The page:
In part two of my interview with Stefanie Faye Frank, we explore the dark side of growth mindset and why it’s important to go beyond the superficial teaching of adaptability. We discuss some of the physiological clues that suggest whether a student in experiencing fight, flight or freeze and how to become more aware of our own body language in order to create a safe environment for our students.
In Part two of my interview with Stefanie Faye Frank, we explore the dark side of growth mindset and why it’s important to go beyond the superficial teaching of adaptability. We discuss some of the physiological clues that suggest whether a student in experiencing fight, flight or freeze and how to become more aware of our own body language in order to create a safe environment for our students.
We discuss top down extremism, which is the belief that our success lies in our ability to control our own thoughts, rewrite our stories. While this can be a powerful model, it’s important to remember that someone’s adverse and traumatic experiences can make it extremely challenging to reframe their thinking. Therefore, thinking alone is not always enough to overcome adversity. We need to be advocates for creating better circumstances at home and within the classroom so that our students can be healthy, happy learners.
We learned that when someone is in physiological distress or in a triggered stress response, they exhibit symptoms like alert or flat eyes, tension in their jaw, robotic voice (otherwise known as prosody) and that these micro signals can alert you before a child hits full meltdown or withdrawal mode.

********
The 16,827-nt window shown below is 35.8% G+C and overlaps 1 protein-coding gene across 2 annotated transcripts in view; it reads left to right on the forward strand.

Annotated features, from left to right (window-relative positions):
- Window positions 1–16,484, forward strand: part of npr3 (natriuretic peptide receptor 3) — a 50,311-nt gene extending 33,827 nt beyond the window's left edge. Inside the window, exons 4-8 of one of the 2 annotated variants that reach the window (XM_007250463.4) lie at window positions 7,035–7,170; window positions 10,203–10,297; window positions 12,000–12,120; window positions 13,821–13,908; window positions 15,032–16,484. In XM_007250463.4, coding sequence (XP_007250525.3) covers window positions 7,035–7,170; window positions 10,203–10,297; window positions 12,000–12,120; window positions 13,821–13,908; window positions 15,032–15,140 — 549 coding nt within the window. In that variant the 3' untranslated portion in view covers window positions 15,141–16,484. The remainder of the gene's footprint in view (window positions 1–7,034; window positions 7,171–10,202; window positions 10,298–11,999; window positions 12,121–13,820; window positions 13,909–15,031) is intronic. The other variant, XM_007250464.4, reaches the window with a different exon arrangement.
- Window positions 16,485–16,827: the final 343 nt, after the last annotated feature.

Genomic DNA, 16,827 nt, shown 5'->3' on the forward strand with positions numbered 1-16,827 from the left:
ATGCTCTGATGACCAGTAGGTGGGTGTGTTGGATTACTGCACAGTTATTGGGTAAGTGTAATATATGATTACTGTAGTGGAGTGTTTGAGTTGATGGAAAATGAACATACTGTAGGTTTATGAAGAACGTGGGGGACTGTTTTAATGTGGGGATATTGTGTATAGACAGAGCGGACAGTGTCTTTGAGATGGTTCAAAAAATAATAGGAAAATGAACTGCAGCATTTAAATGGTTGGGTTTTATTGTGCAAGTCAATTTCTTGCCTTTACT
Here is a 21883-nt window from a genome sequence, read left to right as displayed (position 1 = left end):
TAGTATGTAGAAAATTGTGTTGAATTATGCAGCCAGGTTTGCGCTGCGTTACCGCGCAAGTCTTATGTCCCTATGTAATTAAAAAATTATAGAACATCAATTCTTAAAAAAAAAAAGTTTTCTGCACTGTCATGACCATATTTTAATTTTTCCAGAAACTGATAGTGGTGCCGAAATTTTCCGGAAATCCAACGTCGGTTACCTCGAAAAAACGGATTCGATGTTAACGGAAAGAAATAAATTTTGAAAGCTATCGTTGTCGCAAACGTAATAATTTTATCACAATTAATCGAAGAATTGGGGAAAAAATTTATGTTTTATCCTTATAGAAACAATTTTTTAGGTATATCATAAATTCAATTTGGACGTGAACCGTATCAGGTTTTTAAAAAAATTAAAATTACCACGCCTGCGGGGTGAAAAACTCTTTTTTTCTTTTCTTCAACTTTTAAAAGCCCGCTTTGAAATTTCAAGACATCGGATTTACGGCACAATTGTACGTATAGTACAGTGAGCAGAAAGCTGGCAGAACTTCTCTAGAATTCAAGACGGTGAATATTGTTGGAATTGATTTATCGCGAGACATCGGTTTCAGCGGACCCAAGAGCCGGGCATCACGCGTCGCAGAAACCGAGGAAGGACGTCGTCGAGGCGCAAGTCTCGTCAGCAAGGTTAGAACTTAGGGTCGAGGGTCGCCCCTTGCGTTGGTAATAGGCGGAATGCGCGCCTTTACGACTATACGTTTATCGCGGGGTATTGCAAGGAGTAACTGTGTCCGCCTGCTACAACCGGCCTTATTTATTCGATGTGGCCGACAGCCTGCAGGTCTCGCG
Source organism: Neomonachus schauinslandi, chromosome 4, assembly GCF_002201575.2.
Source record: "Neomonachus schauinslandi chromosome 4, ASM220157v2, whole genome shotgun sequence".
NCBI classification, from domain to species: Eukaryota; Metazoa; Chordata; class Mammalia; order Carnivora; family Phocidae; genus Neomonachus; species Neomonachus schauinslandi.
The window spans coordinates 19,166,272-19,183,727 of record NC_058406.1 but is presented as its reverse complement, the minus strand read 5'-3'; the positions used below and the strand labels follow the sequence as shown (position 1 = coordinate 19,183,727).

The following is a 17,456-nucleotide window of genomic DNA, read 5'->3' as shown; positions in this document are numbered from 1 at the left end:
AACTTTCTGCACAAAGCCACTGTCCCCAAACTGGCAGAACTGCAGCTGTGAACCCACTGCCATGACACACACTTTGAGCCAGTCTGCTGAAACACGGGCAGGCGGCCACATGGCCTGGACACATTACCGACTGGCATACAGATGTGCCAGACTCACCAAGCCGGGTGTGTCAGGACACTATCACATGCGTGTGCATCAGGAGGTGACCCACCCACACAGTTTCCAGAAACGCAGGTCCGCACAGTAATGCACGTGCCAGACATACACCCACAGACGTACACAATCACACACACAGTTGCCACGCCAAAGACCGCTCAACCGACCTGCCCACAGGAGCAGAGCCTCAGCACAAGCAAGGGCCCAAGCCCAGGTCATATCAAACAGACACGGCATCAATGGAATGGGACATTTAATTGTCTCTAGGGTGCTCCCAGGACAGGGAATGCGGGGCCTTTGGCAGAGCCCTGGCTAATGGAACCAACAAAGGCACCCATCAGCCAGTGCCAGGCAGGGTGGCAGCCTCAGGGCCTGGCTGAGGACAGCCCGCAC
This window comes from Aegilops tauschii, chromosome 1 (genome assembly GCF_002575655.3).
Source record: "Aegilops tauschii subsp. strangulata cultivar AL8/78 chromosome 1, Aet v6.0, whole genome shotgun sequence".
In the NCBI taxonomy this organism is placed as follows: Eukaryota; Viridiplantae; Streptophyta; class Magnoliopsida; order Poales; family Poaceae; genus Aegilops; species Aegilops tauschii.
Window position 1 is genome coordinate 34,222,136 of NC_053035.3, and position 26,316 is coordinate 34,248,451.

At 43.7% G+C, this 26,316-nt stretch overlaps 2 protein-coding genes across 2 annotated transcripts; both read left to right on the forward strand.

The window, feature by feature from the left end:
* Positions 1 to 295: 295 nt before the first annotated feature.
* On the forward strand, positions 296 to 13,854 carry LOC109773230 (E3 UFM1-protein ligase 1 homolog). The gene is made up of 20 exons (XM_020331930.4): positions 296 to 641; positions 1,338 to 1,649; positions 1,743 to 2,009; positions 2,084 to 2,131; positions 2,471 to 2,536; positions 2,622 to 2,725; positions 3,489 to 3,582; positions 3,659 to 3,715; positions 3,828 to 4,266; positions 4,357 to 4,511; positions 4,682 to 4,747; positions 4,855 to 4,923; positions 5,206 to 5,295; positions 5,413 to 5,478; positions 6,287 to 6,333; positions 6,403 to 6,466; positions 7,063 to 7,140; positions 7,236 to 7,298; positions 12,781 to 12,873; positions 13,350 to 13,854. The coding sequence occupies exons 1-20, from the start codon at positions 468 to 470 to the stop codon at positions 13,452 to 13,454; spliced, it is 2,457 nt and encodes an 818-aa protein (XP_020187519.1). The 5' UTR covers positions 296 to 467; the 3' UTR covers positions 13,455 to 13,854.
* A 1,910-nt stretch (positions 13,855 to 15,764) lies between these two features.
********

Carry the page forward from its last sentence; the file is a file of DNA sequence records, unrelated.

My hope is that we can be more aware of our children’s responses to events within our classrooms and allow students the space to regulate themselves when they feel triggered.
WHAT I DO
I show leaders how to help their staff adopt flexible mindsets, become more willing to learn, experiment, and tap into their brain’s highest levels of creative problem-solving.
I combine my award-winning research at NYU, and fieldwork at the NYU Institute for Prevention Science, Phelps Lab for Neuroscience Research, the Department of Defense, Albert Einstein College of Medicine with training from meditation masters from India, Africa and Vietnam, and over a decade of counseling, consulting and teaching people on how to maximize their brain’s creative powers. I use interactive strategies as metaphors for scientific principles to help leaders internalize the idea of how these insights work in their own life, so they can then apply it in their work, relationships and daily interactions.
WHO IT'S FOR
For people who want to see their staff and clients be more open to try new approaches to learning and experiment with new ways of asking questions, solving problems, dealing with failure, and how to interact with others in socially intelligent ways.
Mindset Neuroscience activates change using this 4-phase framework:
Organizational context first. Your organization's culture – including the beliefs and behaviors of leadership – have HUGE influences your employees' mindset, our attitudes, beliefs, and state. This is the starting point.
The mindset of your employees fuels their emotional intelligence, relationship management skills, and perseverance
Those ‘non-cognitive’ skills then drive their actions and behaviors
Their behaviors drive performance – for themselves, their teams and the organization.
Her videos: https://www.youtube.com/watch?v=KgBcrJABukg&t=134s